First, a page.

“An imaginative and creative way of educating readers about effective storytelling and elements of style. Great for sharing one-on-one or in a language arts classroom.” —School Library Journal
“This tongue-in-cheek way of delivering the rules of creative writing is clever, and paired with Le Huche’s earnest, childlike illustrations, it seems to be aimed at giving helpful direction to aspiring young creators.” —Kirkus Reviews
From E.B. White Read Aloud author Adam Lehrhaupt comes an inspiring new picture book that takes apart the pieces of a story—hero, heroine, setting, conflict—and asks the reader to put the story back together again. This is a good story…or is it?
As a child takes her pencil and begins to draw pictures for a story, the narrator takes her and the reader through a rollicking sequence of events in this classic tale of bad guys and townsfolk and dungeons. With simplicity and flair, Adam tells a story and then a meta-story of the parts of the story at once! This Is a Good Story is a wonderful primer on the parts of a story and an imaginative way to encourage creative thinking, writing, and storytelling.
Adam Lehrhaupt is the award-winning author of Warning: Do Not Open This Book!, Please: Open This Book!, Chicken in Space (A six book series: Book 2 Chicken in School lands June 20, 2017), I Will Not Eat You and the upcoming I Don't Draw, I Color (March 21, 2016), Wordplay (July 2017), Idea Jar (Fall 2017), and This is a Good Story (Spring, 2018). He has traveled to six continents, performed on Broadway, and lived on a communal farm. He firmly believes that opening a book is a good thing, even if there are monkeys in it. Adam currently lives in the suburbs of Philadelphia, PA, with his wife, two sons, and two bizarre dogs. Follow Adam on twitter and Instagram @lehrhaupt for the occasional brilliant thought or picture, and at adamlehrhaupt.com.
Setting, plot, climax and other story terms come to life when accompanied by this lively and humorous adventure.
This picture book introduces the various parts of a story--hero/heroine, setting, climax, etc--while following a girl as she writes an adventure. But sometimes, not everything runs as smoothly as it should.
To make a 'good' story, several things are necessary. By following a small adventure from start to finish, the most vital parts of a tale are not only mentioned but used in an immediate example. The tale starts with the introduction of a hero and heroine, and goes on from there, hitting each story part as it should come. All along, an adventure is growing where the hero, heroine and even the villain throw in humorous spice of their own. It's cute, it's humorous and it flows well. But this isn't a book for the youngest listeners.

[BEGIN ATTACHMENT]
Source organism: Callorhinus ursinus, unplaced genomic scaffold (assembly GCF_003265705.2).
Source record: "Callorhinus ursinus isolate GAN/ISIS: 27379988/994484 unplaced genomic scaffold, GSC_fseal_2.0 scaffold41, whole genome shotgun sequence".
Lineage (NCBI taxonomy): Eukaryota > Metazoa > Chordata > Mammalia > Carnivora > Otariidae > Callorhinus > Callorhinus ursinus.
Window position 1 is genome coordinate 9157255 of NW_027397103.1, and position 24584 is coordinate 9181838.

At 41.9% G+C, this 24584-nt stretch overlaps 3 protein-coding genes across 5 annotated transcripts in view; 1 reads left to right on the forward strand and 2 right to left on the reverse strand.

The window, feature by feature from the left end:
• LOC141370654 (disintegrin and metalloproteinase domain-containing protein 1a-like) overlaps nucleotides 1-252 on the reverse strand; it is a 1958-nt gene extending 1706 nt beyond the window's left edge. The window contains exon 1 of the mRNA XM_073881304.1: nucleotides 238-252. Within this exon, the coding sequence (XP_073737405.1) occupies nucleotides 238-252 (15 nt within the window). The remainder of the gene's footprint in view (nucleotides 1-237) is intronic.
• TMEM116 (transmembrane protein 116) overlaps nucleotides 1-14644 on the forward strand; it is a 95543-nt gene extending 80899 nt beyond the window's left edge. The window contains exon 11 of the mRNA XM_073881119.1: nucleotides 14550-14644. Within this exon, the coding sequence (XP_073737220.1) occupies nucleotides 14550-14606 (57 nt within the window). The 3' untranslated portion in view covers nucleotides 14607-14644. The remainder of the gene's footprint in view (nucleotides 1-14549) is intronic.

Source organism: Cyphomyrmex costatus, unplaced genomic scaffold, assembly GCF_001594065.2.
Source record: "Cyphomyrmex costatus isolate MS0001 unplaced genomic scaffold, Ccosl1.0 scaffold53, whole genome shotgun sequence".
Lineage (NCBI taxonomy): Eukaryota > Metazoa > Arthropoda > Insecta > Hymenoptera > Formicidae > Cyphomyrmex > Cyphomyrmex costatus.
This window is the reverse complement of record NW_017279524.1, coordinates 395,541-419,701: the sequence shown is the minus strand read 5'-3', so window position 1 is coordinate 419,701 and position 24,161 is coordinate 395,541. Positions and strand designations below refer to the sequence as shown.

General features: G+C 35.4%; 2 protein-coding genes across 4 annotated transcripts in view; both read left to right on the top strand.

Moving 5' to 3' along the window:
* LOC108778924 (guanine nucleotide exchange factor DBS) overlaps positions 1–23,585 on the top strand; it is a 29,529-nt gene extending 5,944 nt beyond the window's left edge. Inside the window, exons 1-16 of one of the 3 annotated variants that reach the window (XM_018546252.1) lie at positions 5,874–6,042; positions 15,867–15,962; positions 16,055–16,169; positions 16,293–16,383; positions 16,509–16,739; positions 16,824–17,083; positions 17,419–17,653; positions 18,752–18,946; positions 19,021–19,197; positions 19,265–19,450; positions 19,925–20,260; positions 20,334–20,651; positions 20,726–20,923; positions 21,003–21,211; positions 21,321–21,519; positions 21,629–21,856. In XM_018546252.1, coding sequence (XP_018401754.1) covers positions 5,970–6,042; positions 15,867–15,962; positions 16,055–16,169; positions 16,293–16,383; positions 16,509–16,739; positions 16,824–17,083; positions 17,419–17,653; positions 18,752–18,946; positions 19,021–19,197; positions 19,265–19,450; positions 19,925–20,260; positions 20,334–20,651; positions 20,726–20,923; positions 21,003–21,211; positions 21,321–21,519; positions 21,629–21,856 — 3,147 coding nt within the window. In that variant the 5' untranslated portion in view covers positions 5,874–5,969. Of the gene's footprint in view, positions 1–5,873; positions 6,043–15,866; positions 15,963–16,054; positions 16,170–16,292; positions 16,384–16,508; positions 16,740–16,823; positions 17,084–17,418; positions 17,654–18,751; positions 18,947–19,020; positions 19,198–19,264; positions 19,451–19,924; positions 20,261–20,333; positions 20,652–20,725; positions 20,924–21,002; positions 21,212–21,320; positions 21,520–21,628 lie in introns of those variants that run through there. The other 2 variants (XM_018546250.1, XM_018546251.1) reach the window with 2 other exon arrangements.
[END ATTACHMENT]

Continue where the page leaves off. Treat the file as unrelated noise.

The text is held to short phrases on each spread, but that doesn't mean it's simple. There's the story part terminology, which is very clearly printed and stands in center point of the tale, but may be a bit too high of a concept for kids under age 5 or 6. To help out, there's also a quick glossary at the end. Some of the other vocabulary used might also be a little high for younger readers. As a story, the text is lacking, but as a guide to help learn the parts of a tale, it offers lots of room for open discussion or sudden questions. Older listeners might find the text on the childish side, though.
The play back and forth from text to illustrations is well done. The text carries the learning, while the illustrations run alongside with their own cute story. Humor ensues, which makes the drier aspects of the book much more fun, and is sure to draw a few smiles as those silly characters tend to run out of control. It's a simpler type of drawing, but never misses on details and brings everything across crystal clear.
Summed up, this is an entertaining way to discuss and learn about forming a story as well as what parts are crucial to make it good. Despite the small amount of text, it's not a concept that younger readers will easily grasp and would be better for those who already know how to read and write (so they can make their own story). As a learning tool, it's cute and sure to bring some giggles too.
I received a complimentary copy and enjoyed it enough to want to leave my honest thoughts.
As the narrator relates the tale of Hero and Heroine, the protagonists of a story set in Setting, a young girl draws away, providing the accompanying illustrations. The narrator however, is often unsatisfied with her artwork, and in a meta-fictional twist, directs her to improve this scene and that, until finally they end up with a good story. Or do they...?
Anyone familiar with the work of picture-book author Adam Lehrhaupt will recognize the blend of meta-fictional fun (think: Warning: Do Not Open This Book!) and instructional narrative (seen also in: Wordplay) to be found in This Is a Good Story. The entertaining tale is paired with colorful, fun artwork by French illustrator Magali Le Huche, while the author's afterword includes all the terms, from protagonist to climax, that a young would-be writer needs to get going. Recommended to anyone who enjoys more meta-fictional picture-books, and to those looking for children's tales which explains some of the basics, in terms of how to structure a story.
It IS a good story! Great for teaching young readers, writers and artists terminology pertaining to stories such as protagonist, climax, conflict etc. Really charming, well laid out illustrations with interesting compositions and lots of little characters to look at. I would think this would inspire kids to write their own stories and draw them on GIANT sheets of paper like the protagonist in THIS book.
First sentence: Our story begins with Hero. Or is it Heroine? Both? Yes, that works! Both. Let's try that again. Our story begins with Hero and Heroine. They live in a good town, filled with good people called our Setting. As with any Good Story, ours has a Conflict, a problem that needs fixing. And it's a good thing, too, because without a Conflict there would be no Plot. Our story would go nowhere.
Premise/plot: The narrator of this one is eager to help a little girl write a GOOD STORY.